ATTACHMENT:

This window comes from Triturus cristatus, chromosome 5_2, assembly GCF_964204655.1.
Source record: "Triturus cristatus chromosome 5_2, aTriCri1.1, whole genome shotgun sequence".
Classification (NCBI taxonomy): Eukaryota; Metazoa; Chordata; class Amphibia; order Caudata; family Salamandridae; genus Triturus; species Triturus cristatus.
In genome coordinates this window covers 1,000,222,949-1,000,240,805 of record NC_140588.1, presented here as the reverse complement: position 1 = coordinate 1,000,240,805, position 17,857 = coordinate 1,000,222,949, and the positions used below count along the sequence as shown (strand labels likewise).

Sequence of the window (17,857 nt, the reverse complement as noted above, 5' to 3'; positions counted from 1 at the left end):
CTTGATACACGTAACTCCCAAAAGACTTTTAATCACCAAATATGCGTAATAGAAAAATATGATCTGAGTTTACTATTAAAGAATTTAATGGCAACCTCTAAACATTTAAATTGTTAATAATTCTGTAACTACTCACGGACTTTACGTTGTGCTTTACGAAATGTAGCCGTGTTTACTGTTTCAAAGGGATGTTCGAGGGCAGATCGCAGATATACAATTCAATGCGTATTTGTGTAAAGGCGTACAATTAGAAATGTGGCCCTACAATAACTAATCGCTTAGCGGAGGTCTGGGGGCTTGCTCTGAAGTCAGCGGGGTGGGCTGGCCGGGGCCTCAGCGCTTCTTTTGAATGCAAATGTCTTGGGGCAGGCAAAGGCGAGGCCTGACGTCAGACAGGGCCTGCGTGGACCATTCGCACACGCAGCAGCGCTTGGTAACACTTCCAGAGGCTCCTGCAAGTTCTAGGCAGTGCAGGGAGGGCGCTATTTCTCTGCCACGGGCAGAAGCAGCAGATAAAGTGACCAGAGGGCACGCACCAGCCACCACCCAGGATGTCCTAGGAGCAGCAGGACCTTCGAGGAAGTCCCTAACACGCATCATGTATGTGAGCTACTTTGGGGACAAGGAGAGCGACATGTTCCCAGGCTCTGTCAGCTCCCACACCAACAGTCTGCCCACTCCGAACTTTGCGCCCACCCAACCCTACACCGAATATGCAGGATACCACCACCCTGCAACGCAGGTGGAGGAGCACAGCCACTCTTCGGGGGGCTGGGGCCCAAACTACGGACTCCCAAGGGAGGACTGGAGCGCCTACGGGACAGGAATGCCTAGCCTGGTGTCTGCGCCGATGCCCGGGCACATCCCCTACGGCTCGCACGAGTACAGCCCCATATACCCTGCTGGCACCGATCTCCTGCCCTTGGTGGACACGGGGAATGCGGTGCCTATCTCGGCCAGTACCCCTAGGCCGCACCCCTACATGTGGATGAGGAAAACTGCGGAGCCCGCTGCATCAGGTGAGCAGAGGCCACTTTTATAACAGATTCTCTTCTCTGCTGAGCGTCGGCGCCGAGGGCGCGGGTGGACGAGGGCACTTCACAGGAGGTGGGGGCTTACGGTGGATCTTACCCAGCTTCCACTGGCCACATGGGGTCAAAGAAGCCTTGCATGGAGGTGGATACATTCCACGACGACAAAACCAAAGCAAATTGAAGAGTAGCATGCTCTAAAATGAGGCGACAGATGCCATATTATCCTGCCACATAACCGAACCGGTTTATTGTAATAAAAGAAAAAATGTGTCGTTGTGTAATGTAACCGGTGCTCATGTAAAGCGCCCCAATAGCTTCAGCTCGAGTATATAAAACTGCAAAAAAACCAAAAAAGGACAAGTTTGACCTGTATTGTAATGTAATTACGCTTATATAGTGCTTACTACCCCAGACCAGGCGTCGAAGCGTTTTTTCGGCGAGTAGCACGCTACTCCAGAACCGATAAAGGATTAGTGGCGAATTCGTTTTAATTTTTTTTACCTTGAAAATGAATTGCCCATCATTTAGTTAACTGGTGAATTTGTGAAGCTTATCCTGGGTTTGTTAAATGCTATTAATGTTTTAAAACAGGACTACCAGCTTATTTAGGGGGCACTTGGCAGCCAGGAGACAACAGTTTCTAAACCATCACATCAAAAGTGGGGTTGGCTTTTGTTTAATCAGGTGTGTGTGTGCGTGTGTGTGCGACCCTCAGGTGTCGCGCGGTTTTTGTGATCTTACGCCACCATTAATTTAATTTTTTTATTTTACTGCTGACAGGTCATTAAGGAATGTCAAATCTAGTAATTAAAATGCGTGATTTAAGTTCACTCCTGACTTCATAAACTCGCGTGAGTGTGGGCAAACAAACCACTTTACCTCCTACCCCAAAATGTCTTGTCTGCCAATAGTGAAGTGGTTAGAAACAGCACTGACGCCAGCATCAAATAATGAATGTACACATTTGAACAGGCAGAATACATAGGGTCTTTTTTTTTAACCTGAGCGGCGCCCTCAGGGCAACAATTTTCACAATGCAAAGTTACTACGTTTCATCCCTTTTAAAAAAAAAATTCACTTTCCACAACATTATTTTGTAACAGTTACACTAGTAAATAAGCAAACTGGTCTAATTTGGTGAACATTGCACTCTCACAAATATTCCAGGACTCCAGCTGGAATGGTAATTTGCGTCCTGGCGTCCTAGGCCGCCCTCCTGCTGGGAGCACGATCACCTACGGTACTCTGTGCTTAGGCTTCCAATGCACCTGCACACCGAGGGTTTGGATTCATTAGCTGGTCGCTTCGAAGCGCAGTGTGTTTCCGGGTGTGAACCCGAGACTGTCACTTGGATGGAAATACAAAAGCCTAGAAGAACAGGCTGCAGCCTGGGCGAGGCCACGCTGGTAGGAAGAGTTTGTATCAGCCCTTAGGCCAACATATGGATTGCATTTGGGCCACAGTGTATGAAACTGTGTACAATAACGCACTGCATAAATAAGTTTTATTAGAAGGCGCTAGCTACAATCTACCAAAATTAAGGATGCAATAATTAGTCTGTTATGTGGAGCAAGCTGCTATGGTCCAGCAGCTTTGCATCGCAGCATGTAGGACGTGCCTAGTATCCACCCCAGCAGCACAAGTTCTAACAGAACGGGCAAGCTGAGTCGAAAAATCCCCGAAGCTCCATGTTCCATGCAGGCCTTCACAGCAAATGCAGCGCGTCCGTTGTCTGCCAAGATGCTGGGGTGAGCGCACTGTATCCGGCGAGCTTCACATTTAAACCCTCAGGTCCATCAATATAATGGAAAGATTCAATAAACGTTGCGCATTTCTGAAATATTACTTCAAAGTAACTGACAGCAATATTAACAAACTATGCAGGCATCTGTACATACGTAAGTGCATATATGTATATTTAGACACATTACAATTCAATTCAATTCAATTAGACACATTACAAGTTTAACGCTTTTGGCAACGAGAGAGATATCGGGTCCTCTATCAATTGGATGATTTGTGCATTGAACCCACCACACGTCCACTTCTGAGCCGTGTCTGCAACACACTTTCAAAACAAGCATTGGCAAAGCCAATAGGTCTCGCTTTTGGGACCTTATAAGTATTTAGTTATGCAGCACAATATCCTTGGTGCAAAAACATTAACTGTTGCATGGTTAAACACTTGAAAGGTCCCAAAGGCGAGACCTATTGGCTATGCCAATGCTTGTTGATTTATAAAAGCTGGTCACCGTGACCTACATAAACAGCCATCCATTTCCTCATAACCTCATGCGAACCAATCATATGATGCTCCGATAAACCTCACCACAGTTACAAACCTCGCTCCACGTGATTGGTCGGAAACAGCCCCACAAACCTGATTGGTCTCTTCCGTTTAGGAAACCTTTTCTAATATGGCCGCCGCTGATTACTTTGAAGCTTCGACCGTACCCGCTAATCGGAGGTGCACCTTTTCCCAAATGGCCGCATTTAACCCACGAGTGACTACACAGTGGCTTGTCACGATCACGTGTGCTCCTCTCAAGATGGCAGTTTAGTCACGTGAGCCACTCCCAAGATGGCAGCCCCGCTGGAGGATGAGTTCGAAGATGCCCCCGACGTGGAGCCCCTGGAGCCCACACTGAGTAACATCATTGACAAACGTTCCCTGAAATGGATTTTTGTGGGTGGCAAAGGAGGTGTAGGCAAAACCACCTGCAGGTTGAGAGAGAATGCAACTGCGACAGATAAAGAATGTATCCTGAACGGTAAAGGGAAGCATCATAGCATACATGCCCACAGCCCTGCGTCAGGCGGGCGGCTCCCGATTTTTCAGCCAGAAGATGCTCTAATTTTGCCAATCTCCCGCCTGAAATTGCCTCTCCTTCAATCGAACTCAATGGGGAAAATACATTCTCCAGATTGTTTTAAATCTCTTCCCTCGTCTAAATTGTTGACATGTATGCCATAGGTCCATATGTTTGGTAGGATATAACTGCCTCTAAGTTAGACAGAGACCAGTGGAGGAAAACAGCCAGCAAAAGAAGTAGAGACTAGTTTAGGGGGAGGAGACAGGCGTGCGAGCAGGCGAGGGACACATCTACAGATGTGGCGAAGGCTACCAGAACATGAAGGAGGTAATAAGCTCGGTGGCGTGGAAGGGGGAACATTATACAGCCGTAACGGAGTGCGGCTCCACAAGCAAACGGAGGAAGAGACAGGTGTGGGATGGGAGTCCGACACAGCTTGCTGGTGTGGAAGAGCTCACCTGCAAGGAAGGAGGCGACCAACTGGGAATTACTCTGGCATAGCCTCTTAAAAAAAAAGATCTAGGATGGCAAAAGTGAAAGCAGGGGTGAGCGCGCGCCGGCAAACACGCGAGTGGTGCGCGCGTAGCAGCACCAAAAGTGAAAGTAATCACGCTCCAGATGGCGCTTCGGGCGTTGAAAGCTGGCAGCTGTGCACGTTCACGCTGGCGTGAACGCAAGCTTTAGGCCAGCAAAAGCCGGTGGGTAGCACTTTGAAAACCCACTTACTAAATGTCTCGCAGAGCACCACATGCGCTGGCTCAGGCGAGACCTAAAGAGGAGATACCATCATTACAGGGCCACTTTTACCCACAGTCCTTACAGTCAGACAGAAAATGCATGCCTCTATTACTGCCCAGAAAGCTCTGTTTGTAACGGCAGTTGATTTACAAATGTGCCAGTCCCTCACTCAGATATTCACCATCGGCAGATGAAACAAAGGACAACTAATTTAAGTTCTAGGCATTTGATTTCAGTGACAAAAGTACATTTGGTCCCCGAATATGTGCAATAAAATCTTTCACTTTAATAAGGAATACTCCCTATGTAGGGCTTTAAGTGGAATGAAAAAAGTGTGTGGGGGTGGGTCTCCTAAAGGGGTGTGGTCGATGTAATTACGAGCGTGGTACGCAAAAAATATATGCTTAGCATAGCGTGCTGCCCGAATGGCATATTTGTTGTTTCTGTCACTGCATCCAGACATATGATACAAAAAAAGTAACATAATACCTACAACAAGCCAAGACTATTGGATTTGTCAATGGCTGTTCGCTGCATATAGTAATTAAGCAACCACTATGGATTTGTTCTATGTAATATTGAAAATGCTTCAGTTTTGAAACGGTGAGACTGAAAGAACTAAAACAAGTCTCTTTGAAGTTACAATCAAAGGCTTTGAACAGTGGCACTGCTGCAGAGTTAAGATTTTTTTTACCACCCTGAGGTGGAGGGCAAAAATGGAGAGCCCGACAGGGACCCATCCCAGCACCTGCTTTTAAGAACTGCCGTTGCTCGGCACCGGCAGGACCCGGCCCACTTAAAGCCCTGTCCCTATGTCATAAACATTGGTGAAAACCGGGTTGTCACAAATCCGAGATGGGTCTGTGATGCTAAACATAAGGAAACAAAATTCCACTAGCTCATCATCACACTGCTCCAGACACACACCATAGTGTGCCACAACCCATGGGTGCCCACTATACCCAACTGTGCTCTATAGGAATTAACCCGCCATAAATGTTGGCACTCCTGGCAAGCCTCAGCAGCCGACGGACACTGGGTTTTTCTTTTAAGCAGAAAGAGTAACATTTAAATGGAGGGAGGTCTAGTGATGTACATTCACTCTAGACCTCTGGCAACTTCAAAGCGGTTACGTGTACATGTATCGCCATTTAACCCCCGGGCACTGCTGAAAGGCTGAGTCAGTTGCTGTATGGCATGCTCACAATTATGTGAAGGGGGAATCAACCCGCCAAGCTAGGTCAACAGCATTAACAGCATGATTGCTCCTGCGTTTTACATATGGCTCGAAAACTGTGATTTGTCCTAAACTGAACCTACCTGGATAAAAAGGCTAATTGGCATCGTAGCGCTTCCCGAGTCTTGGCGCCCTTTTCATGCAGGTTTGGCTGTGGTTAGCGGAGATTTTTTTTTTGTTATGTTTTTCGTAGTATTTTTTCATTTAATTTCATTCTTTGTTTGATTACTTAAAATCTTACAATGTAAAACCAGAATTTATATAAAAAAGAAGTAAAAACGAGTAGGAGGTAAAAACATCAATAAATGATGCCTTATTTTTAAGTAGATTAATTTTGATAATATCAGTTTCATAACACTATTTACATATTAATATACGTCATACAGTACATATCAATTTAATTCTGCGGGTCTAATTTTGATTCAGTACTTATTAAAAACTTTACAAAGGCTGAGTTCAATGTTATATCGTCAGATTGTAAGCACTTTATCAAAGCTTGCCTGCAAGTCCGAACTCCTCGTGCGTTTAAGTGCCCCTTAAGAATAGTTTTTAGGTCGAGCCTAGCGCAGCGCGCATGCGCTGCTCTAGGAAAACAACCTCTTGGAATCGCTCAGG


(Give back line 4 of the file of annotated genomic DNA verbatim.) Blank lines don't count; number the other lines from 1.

In genome coordinates this window covers 1,000,222,949-1,000,240,805 of record NC_140588.1, presented here as the reverse complement: position 1 = coordinate 1,000,240,805, position 17,857 = coordinate 1,000,222,949, and the positions used below count along the sequence as shown (strand labels likewise).